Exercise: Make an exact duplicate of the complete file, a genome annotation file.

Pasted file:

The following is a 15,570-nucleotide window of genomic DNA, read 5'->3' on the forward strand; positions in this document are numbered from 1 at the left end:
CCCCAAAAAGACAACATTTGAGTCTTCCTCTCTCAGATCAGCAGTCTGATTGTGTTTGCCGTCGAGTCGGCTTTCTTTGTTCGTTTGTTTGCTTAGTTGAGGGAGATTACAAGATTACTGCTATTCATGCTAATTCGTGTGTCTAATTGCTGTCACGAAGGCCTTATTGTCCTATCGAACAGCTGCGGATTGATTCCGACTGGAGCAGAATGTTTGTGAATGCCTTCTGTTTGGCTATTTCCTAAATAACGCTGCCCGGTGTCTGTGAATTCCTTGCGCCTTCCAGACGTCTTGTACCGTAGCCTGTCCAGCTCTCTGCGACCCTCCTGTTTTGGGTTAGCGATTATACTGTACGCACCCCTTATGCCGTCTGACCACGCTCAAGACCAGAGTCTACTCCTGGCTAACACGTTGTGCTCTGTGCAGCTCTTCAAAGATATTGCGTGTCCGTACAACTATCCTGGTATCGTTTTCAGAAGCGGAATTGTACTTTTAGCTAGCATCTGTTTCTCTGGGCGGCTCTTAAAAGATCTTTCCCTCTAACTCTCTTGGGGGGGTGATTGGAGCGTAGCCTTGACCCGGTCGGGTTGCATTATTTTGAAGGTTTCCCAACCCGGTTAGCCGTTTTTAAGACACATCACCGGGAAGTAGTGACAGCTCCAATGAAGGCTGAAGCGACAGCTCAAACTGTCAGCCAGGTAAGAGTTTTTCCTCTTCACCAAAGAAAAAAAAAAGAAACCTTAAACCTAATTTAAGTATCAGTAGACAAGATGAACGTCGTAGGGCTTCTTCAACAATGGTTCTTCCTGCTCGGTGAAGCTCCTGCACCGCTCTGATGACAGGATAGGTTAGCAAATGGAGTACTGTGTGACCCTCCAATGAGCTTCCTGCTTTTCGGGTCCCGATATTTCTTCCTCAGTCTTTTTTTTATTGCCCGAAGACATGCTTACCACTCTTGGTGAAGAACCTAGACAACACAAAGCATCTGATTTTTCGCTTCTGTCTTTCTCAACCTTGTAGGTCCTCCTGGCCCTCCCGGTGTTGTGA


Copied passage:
The following is a 15,570-nucleotide window of genomic DNA, read 5'->3' on the forward strand; positions in this document are numbered from 1 at the left end:
CCCCAAAAAGACAACATTTGAGTCTTCCTCTCTCAGATCAGCAGTCTGATTGTGTTTGCCGTCGAGTCGGCTTTCTTTGTTCGTTTGTTTGCTTAGTTGAGGGAGATTACAAGATTACTGCTATTCATGCTAATTCGTGTGTCTAATTGCTGTCACGAAGGCCTTATTGTCCTATCGAACAGCTGCGGATTGATTCCGACTGGAGCAGAATGTTTGTGAATGCCTTCTGTTTGGCTATTTCCTAAATAACGCTGCCCGGTGTCTGTGAATTCCTTGCGCCTTCCAGACGTCTTGTACCGTAGCCTGTCCAGCTCTCTGCGACCCTCCTGTTTTGGGTTAGCGATTATACTGTACGCACCCCTTATGCCGTCTGACCACGCTCAAGACCAGAGTCTACTCCTGGCTAACACGTTGTGCTCTGTGCAGCTCTTCAAAGATATTGCGTGTCCGTACAACTATCCTGGTATCGTTTTCAGAAGCGGAATTGTACTTTTAGCTAGCATCTGTTTCTCTGGGCGGCTCTTAAAAGATCTTTCCCTCTAACTCTCTTGGGGGGGTGATTGGAGCGTAGCCTTGACCCGGTCGGGTTGCATTATTTTGAAGGTTTCCCAACCCGGTTAGCCGTTTTTAAGACACATCACCGGGAAGTAGTGACAGCTCCAATGAAGGCTGAAGCGACAGCTCAAACTGTCAGCCAGGTAAGAGTTTTTCCTCTTCACCAAAGAAAAAAAAAAGAAACCTTAAACCTAATTTAAGTATCAGTAGACAAGATGAACGTCGTAGGGCTTCTTCAACAATGGTTCTTCCTGCTCGGTGAAGCTCCTGCACCGCTCTGATGACAGGATAGGTTAGCAAATGGAGTACTGTGTGACCCTCCAATGAGCTTCCTGCTTTTCGGGTCCCGATATTTCTTCCTCAGTCTTTTTTTTATTGCCCGAAGACATGCTTACCACTCTTGGTGAAGAACCTAGACAACACAAAGCATCTGATTTTTCGCTTCTGTCTTTCTCAACCTTGTAGGTCCTCCTGGCCCTCCCGGTGTTGTGA